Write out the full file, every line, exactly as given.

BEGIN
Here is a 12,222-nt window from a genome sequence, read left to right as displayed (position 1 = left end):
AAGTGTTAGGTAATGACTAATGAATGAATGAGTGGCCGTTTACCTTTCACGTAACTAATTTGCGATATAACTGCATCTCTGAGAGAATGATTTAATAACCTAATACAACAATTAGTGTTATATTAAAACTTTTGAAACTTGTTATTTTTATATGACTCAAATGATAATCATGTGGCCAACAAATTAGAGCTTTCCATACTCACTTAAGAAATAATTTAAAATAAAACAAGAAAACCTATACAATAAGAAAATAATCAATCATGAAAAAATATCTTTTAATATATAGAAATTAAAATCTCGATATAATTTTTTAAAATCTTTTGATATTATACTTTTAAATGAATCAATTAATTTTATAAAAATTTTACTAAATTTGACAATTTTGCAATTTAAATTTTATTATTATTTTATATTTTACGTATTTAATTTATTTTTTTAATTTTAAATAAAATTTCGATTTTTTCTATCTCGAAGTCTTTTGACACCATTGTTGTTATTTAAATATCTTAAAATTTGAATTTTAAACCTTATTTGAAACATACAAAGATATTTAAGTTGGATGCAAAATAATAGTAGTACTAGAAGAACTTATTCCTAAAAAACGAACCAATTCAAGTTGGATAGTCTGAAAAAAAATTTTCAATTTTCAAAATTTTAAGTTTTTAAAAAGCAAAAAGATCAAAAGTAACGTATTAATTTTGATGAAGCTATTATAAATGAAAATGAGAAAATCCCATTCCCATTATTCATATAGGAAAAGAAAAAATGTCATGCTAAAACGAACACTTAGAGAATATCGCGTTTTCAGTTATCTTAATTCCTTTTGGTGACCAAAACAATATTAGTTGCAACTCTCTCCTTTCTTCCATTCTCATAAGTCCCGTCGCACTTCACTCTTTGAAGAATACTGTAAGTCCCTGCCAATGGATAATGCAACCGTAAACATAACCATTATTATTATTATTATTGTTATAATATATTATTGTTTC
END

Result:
Here is a 12,222-nt window from a genome sequence, read left to right as displayed (position 1 = left end):
AAGTGTTAGGTAATGACTAATGAATGAATGAGTGGCCGTTTACCTTTCACGTAACTAATTTGCGATATAACTGCATCTCTGAGAGAATGATTTAATAACCTAATACAACAATTAGTGTTATATTAAAACTTTTGAAACTTGTTATTTTTATATGACTCAAATGATAATCATGTGGCCAACAAATTAGAGCTTTCCATACTCACTTAAGAAATAATTTAAAATAAAACAAGAAAACCTATACAATAAGAAAATAATCAATCATGAAAAAATATCTTTTAATATATAGAAATTAAAATCTCGATATAATTTTTTAAAATCTTTTGATATTATACTTTTAAATGAATCAATTAATTTTATAAAAATTTTACTAAATTTGACAATTTTGCAATTTAAATTTTATTATTATTTTATATTTTACGTATTTAATTTATTTTTTTAATTTTAAATAAAATTTCGATTTTTTCTATCTCGAAGTCTTTTGACACCATTGTTGTTATTTAAATATCTTAAAATTTGAATTTTAAACCTTATTTGAAACATACAAAGATATTTAAGTTGGATGCAAAATAATAGTAGTACTAGAAGAACTTATTCCTAAAAAACGAACCAATTCAAGTTGGATAGTCTGAAAAAAAATTTTCAATTTTCAAAATTTTAAGTTTTTAAAAAGCAAAAAGATCAAAAGTAACGTATTAATTTTGATGAAGCTATTATAAATGAAAATGAGAAAATCCCATTCCCATTATTCATATAGGAAAAGAAAAAATGTCATGCTAAAACGAACACTTAGAGAATATCGCGTTTTCAGTTATCTTAATTCCTTTTGGTGACCAAAACAATATTAGTTGCAACTCTCTCCTTTCTTCCATTCTCATAAGTCCCGTCGCACTTCACTCTTTGAAGAATACTGTAAGTCCCTGCCAATGGATAATGCAACCGTAAACATAACCATTATTATTATTATTATTGTTATAATATATTATTGTTTC